In our continuing conversation with Professor David Nutt, we discuss the latest research efforts at Imperial College London where he is the Edmond J. Sapfra chair in Neuropsychopharmacology and director of the Neuropsychopharmacology Unit in the Division of Brain Sciences. We also touch on the challenges of using psychedelic plants such as ayahuasca and iboga in modern scientific research contexts.
Thank you again for speaking with us, Professor Nutt. What current research and frontiers are you exploring at Imperial College London?
Well, I’m very excited about three things. One is that we’ve just finished the first MDMA and alcoholism study—a safety, tolerability and feasibility study given to alcoholics to see if MDMA could help them overcome the traumas that lead them to drinking. We used exactly the MAPS protocol: 2 x 125mg doses 2 weeks apart. It was well-tolerated, considering these are often very physically sick people, and the MDMA didn’t show any unwanted effects. A significant number stopped drinking completely, so it was a very positive outcome—safe and effective, looking way better than conventional talk therapy. So we’re writing that up now.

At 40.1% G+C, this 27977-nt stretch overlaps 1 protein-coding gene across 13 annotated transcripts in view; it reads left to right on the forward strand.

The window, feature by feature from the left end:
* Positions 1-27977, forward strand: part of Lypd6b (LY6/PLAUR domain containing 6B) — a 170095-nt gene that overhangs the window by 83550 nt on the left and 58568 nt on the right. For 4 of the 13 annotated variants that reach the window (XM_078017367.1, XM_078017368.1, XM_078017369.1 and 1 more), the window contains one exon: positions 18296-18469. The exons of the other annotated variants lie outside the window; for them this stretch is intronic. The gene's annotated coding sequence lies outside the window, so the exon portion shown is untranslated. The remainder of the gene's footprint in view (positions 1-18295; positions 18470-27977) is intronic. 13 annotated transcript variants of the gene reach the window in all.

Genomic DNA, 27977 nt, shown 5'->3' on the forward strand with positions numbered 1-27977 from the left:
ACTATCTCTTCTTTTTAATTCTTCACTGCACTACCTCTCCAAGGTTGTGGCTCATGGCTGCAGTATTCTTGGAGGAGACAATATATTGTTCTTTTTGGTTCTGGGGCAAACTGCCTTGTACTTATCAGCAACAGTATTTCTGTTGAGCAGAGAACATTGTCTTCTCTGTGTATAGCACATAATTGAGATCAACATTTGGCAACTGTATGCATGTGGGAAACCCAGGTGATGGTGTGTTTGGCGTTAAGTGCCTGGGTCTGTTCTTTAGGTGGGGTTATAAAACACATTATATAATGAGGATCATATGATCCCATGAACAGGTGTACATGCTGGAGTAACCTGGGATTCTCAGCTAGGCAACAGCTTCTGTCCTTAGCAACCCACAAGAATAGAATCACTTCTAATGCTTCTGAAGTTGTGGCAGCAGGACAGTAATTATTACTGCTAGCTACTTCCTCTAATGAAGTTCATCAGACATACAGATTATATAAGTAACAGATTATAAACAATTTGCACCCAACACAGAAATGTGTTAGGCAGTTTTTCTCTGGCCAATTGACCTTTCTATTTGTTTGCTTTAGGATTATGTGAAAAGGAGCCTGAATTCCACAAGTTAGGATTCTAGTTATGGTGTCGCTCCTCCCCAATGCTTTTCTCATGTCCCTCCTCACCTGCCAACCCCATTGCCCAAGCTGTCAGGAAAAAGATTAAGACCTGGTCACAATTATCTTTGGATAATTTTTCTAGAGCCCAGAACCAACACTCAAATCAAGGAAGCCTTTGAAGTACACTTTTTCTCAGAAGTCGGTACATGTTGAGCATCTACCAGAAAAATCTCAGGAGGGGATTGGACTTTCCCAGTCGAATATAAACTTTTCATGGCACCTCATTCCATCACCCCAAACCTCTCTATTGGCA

Within the next few months we will have finished our head to head of psilocybin study, 2 x 25mg doses [three weeks apart] vs Escitalopram for depression. That’s going to be a very interesting study looking at clinical outcomes, side effects, and brain mechanisms. That will be out in probably August or September of this year.
We’re also just finishing analysis of our first DMT imaging study, which is I think the first fMRI study of DMT given intravenously. We’re looking forward to seeing those results, hopefully quite soon.
So those are three things we’re quite excited to happen this year. Coming up, we have a psilocybin OCD study and a psilocybin anorexia study, and hopefully a psilocybin for opiate addiction study which is one I’m particularly interested in—to see if psilocybin can help people free their brain from heroin dependence.